WTH: It is good Sherman’s wasn’t a promise realized because the general had no right at all to make such an unconstitutional promise. Further, the “American government” made no such promise. It was made by a rogue general who had no such power. The “promise” was null and void the second it came out of Sherman’s mouth.
So, nothing was denied blacks based on Sherman’s promise.
Since then, this pattern of exclusion and inequality has persisted through 90 years of Jim Crow and 60 years of the separate but equal period that involved the intentional and strategic exclusion of blacks from federal housing programs, public institutions and opportunities for professional advancement. And while the progress of black people today in comparison with 1865 is undeniable, it is also equally irrefutable that inequitable quality of life indicators for blacks disproportionately persist in 2015.
WTH: All of this was already righted in a multitude of federal laws, state laws, and court cases. So, while the claims are essentially accurate such as they are, they no longer mean anything where corrective measures are concerned.
It is only by facing the historical legacy of unmerited and unchecked power, privilege and opportunity granted to some groups and systematically denied to many others that we can begin to understand why inequality still persists. At the same time, we recognize that a resolute focus on reparations has the potential to mask the complex manifestations of inequality, and silence other strategies and approaches for ensuring that black people can–without inequitable restriction–actualize their dreams with basic human dignity. This is the potential danger of reparations. The sense that once the merited payment is made, discussion of racial inequality in America can effectively end.
WTH: Firstly, inequality doesn’t “still exist” in any appreciable manner. And where it does it is usually ferreted out pretty quickly and eliminated. But the more egregious assumption here is that the writers of this article seem to assume that the “historical legacy” has gone unremarked and needs to be exposed. This is absurd. There isn’t a single American who hasn’t been confronted with the racism, real or imagined, of America’s past. To act as if it has somehow been forgotten is idiotic.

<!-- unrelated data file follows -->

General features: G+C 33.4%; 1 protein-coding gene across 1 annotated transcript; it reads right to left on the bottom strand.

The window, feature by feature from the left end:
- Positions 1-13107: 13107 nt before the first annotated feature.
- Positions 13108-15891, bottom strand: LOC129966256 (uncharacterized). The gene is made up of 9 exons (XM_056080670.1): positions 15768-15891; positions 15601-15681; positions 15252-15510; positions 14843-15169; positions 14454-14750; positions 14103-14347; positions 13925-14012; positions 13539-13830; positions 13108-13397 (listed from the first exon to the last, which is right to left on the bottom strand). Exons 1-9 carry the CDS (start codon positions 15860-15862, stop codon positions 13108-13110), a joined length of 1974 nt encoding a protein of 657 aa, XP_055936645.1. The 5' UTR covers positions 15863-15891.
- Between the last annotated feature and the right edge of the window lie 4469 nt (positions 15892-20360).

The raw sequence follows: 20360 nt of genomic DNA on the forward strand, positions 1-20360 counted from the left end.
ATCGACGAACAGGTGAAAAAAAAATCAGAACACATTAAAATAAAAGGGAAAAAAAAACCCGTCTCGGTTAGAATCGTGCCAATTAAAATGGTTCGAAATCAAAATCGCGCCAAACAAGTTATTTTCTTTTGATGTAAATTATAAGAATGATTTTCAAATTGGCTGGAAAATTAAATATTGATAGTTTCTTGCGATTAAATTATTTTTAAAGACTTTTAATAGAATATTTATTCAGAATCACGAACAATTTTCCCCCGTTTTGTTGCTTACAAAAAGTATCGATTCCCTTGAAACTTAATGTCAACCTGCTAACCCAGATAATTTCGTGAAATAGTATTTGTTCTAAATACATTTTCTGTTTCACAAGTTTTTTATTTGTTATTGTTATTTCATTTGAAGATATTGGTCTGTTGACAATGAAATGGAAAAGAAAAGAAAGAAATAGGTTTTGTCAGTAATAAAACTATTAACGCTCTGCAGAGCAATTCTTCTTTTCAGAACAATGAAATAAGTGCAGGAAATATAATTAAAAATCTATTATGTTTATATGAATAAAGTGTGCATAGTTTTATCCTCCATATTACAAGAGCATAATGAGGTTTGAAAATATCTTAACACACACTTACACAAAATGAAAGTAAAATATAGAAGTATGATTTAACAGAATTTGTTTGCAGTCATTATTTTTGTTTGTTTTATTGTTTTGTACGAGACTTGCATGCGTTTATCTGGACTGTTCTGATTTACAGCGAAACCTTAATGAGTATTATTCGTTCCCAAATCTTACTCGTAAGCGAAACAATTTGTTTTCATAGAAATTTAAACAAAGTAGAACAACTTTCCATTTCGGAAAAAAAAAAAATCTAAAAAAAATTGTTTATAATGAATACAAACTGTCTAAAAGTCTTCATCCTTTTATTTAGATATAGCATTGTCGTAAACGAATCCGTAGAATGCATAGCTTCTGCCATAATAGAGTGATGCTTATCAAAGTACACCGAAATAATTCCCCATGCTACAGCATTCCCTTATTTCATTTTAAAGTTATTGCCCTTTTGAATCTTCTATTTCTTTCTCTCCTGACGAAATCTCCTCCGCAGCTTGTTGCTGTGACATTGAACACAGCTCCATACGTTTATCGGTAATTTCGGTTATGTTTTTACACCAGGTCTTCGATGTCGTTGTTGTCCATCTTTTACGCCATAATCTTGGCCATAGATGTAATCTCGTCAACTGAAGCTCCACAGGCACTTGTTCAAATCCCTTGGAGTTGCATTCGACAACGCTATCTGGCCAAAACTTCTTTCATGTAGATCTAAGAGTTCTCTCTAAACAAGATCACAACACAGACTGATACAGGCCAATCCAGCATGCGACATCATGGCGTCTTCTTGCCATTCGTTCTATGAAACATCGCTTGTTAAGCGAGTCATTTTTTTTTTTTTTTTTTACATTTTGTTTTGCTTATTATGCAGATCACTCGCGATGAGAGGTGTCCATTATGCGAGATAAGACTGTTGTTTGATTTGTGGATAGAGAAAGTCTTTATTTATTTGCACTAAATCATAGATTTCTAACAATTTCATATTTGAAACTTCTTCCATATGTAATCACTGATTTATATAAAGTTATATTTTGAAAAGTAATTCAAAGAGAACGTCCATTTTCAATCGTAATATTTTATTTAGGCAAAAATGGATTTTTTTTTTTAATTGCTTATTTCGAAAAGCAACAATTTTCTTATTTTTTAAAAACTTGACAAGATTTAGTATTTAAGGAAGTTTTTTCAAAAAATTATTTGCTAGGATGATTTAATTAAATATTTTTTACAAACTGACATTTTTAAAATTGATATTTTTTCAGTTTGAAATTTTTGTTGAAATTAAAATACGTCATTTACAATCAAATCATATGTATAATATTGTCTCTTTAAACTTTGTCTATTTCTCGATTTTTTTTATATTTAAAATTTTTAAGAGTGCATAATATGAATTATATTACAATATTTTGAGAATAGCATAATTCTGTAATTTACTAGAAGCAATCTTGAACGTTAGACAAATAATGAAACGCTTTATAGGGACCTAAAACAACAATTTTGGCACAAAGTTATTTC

But the authors do reveal the truth of their goals. They don’t want reparations because they are afraid that once paid people may assume that the debt has been satisfied and everyone will move forward in peace and harmony. This is something these racists cannot accept. They want perpetual race outrage so that they can make money off the constantly stirred hatreds. They are looking to secure their faux university jobs as racebaiters and purveyors of “black studies.”
By facing these uncomfortable and horrendous historical realities, it challenges us as citizens to not dismiss the presence of inequality in society, or simply dismiss persistent inequality as a result of the behaviors of a group of people. Rather, as is the case in the recent #BlackLivesMatter contingency, public consciousness raising around reparations has the potential to cultivate civic engagement, discussion and action at many levels and fronts of American life. The reparations discourse is demonstrative of the reality that as citizens we must continue to take up the unfinished work of justice and not be complicit or comfortable with a society that has yet to realize access to equal quality of life for all.
WTH: It is amusing that these racists cite the fake #BlackLivesMatters movement because it is based on lies just like their central thesis that discrimination in the USA has never been addressed and is still just as bad as it was before the Civil War.
Certainly we don’t want our history to be sanitized to eliminate the racial problems we’ve collectively experienced merely in order to promote a harmonious future. I, for one, am of a mind that past slights of all sorts should always be included in our history books. But to focus solely on the negative without balancing that with what went right is an evil we must avoid.
The fact is, the USA started with equality in mind and implemented it the best we could in a time when equality was utterly unthinkable. Further, even though the equality imposed was flawed our system was created to eventually bring full equality to fruition and to do so entirely in keeping with our founding principles. So, to assume that the nation was “founded on racism” is an idiotic, ahistorical lie and those who proclaim these lies are un-American, destructive, and should be made a laughing stock.